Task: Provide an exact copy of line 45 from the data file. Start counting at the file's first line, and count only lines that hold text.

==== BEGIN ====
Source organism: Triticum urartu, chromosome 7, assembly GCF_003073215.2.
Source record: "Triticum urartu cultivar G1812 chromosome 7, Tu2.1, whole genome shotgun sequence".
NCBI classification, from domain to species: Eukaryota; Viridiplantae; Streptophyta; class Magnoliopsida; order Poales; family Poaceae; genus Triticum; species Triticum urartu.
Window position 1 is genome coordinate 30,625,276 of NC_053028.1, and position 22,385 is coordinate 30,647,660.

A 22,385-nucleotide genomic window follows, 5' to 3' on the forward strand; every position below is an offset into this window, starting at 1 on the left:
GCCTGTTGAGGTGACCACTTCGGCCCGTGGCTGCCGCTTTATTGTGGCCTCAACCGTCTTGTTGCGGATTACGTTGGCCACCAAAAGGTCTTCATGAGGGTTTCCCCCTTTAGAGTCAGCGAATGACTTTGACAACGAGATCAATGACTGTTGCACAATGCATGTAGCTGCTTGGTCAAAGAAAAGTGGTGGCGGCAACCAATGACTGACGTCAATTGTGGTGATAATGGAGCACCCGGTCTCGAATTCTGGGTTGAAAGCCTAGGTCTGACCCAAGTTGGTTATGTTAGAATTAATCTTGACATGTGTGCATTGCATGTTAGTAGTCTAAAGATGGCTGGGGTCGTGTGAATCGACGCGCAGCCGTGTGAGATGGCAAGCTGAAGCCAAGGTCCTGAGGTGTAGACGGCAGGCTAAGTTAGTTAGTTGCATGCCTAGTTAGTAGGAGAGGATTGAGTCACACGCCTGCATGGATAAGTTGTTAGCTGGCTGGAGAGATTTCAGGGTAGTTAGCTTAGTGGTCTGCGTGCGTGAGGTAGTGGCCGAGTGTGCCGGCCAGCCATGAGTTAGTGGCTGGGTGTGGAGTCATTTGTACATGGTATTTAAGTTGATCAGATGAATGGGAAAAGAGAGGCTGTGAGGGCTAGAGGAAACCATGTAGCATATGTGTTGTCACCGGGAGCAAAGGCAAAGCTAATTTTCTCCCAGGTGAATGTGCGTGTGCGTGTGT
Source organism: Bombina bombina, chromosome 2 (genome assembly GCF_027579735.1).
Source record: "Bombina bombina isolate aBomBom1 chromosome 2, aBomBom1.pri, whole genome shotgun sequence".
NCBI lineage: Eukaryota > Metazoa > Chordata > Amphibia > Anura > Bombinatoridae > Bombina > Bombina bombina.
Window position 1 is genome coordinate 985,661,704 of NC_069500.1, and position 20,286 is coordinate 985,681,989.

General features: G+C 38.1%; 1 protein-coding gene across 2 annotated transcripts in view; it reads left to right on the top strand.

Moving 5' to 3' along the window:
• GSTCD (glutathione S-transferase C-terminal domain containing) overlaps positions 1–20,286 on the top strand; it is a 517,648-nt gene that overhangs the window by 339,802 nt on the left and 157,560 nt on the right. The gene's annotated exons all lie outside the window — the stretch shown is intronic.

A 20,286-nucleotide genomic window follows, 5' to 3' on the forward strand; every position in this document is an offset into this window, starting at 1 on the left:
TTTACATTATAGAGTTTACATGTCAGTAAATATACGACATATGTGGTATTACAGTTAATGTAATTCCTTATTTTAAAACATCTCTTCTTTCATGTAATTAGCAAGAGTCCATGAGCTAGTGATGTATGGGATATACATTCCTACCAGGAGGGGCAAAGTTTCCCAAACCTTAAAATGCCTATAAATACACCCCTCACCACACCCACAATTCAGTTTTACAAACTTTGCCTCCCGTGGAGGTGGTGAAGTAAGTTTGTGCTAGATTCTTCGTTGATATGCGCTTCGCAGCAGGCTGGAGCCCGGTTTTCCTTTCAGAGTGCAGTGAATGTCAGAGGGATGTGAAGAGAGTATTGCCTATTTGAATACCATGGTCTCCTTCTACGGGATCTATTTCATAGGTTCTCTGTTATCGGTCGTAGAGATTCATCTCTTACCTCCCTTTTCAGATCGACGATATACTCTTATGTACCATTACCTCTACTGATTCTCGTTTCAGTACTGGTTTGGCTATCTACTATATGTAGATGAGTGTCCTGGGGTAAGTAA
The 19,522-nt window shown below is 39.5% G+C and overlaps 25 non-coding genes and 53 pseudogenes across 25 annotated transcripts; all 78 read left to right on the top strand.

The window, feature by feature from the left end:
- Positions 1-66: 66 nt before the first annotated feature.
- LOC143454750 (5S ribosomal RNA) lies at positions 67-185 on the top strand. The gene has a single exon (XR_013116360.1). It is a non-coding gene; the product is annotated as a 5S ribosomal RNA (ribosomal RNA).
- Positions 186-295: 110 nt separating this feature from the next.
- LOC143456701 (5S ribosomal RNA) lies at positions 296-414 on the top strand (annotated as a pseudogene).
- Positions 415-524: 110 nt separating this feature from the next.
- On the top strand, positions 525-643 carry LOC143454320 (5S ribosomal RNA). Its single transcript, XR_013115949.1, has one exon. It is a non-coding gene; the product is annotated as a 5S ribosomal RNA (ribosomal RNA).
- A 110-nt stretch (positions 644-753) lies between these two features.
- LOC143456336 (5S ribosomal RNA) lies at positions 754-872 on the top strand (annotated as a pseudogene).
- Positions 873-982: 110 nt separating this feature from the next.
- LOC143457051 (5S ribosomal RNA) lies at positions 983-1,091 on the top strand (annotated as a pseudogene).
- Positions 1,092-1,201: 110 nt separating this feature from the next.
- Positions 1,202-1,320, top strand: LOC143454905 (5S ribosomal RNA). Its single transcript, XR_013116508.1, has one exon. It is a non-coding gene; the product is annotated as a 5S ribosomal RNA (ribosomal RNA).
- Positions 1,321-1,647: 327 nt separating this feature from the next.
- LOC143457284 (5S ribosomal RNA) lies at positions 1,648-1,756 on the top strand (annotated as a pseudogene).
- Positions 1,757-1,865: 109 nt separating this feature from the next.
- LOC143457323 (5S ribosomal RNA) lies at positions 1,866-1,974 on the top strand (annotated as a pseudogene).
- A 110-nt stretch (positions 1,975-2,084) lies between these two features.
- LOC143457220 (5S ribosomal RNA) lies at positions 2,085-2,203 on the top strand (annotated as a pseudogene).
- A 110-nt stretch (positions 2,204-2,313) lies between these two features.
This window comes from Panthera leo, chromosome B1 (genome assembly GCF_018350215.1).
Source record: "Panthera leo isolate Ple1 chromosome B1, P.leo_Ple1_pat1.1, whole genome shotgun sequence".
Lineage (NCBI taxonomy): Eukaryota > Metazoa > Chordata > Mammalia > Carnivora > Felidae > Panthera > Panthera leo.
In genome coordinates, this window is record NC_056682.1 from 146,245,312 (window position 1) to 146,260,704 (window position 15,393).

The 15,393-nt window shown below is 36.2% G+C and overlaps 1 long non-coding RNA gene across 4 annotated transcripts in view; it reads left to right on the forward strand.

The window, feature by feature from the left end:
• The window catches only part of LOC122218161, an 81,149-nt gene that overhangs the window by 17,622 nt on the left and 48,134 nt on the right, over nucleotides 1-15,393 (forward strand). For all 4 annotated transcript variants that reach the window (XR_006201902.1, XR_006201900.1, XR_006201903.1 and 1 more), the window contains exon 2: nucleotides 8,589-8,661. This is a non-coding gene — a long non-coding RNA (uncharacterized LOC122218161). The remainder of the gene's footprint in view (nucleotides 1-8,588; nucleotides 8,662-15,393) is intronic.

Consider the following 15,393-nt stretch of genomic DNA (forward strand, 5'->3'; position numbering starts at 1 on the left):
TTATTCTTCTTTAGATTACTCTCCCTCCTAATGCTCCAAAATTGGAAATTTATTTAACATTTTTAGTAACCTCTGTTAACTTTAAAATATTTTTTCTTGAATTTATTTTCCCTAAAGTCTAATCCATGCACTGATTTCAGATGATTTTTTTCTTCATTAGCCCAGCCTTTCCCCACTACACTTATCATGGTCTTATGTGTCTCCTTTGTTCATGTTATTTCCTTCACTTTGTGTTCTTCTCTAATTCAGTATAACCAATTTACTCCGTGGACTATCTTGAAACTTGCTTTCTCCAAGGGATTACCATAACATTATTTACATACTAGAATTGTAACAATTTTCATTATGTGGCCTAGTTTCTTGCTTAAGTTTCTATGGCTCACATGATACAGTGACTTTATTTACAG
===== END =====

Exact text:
TTATTCTTCTTTAGATTACTCTCCCTCCTAATGCTCCAAAATTGGAAATTTATTTAACATTTTTAGTAACCTCTGTTAACTTTAAAATATTTTTTCTTGAATTTATTTTCCCTAAAGTCTAATCCATGCACTGATTTCAGATGATTTTTTTCTTCATTAGCCCAGCCTTTCCCCACTACACTTATCATGGTCTTATGTGTCTCCTTTGTTCATGTTATTTCCTTCACTTTGTGTTCTTCTCTAATTCAGTATAACCAATTTACTCCGTGGACTATCTTGAAACTTGCTTTCTCCAAGGGATTACCATAACATTATTTACATACTAGAATTGTAACAATTTTCATTATGTGGCCTAGTTTCTTGCTTAAGTTTCTATGGCTCACATGATACAGTGACTTTATTTACAG